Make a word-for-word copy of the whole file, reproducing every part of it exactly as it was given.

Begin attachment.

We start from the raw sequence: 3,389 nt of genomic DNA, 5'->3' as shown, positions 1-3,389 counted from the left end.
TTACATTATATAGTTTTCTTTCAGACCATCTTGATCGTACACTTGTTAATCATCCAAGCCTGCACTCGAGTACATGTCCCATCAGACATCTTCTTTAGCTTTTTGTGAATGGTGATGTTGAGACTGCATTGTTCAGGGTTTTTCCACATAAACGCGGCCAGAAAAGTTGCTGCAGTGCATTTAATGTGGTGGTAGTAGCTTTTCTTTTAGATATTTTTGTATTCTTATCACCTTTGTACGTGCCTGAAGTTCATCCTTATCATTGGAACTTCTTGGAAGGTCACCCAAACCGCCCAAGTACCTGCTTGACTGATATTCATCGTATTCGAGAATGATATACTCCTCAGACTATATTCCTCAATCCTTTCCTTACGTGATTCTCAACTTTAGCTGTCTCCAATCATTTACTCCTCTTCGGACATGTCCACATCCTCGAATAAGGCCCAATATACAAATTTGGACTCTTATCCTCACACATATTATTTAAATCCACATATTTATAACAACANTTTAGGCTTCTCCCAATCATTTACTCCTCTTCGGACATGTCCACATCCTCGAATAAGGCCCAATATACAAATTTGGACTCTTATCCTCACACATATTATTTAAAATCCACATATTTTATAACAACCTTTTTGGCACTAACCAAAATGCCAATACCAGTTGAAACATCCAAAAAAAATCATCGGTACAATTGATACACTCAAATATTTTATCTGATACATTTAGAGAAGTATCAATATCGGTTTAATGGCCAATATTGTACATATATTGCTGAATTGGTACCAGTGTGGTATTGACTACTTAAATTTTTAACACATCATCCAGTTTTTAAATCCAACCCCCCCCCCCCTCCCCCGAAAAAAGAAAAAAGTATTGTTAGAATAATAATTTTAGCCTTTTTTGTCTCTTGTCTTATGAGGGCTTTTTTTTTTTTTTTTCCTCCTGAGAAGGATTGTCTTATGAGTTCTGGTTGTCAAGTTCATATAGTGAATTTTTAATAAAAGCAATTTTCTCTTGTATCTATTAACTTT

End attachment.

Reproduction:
We start from the raw sequence: 3,389 nt of genomic DNA, 5'->3' as shown, positions 1-3,389 counted from the left end.
TTACATTATATAGTTTTCTTTCAGACCATCTTGATCGTACACTTGTTAATCATCCAAGCCTGCACTCGAGTACATGTCCCATCAGACATCTTCTTTAGCTTTTTGTGAATGGTGATGTTGAGACTGCATTGTTCAGGGTTTTTCCACATAAACGCGGCCAGAAAAGTTGCTGCAGTGCATTTAATGTGGTGGTAGTAGCTTTTCTTTTAGATATTTTTGTATTCTTATCACCTTTGTACGTGCCTGAAGTTCATCCTTATCATTGGAACTTCTTGGAAGGTCACCCAAACCGCCCAAGTACCTGCTTGACTGATATTCATCGTATTCGAGAATGATATACTCCTCAGACTATATTCCTCAATCCTTTCCTTACGTGATTCTCAACTTTAGCTGTCTCCAATCATTTACTCCTCTTCGGACATGTCCACATCCTCGAATAAGGCCCAATATACAAATTTGGACTCTTATCCTCACACATATTATTTAAATCCACATATTTATAACAACANTTTAGGCTTCTCCCAATCATTTACTCCTCTTCGGACATGTCCACATCCTCGAATAAGGCCCAATATACAAATTTGGACTCTTATCCTCACACATATTATTTAAAATCCACATATTTTATAACAACCTTTTTGGCACTAACCAAAATGCCAATACCAGTTGAAACATCCAAAAAAAATCATCGGTACAATTGATACACTCAAATATTTTATCTGATACATTTAGAGAAGTATCAATATCGGTTTAATGGCCAATATTGTACATATATTGCTGAATTGGTACCAGTGTGGTATTGACTACTTAAATTTTTAACACATCATCCAGTTTTTAAATCCAACCCCCCCCCCCCTCCCCCGAAAAAAGAAAAAAGTATTGTTAGAATAATAATTTTAGCCTTTTTTGTCTCTTGTCTTATGAGGGCTTTTTTTTTTTTTTTTCCTCCTGAGAAGGATTGTCTTATGAGTTCTGGTTGTCAAGTTCATATAGTGAATTTTTAATAAAAGCAATTTTCTCTTGTATCTATTAACTTT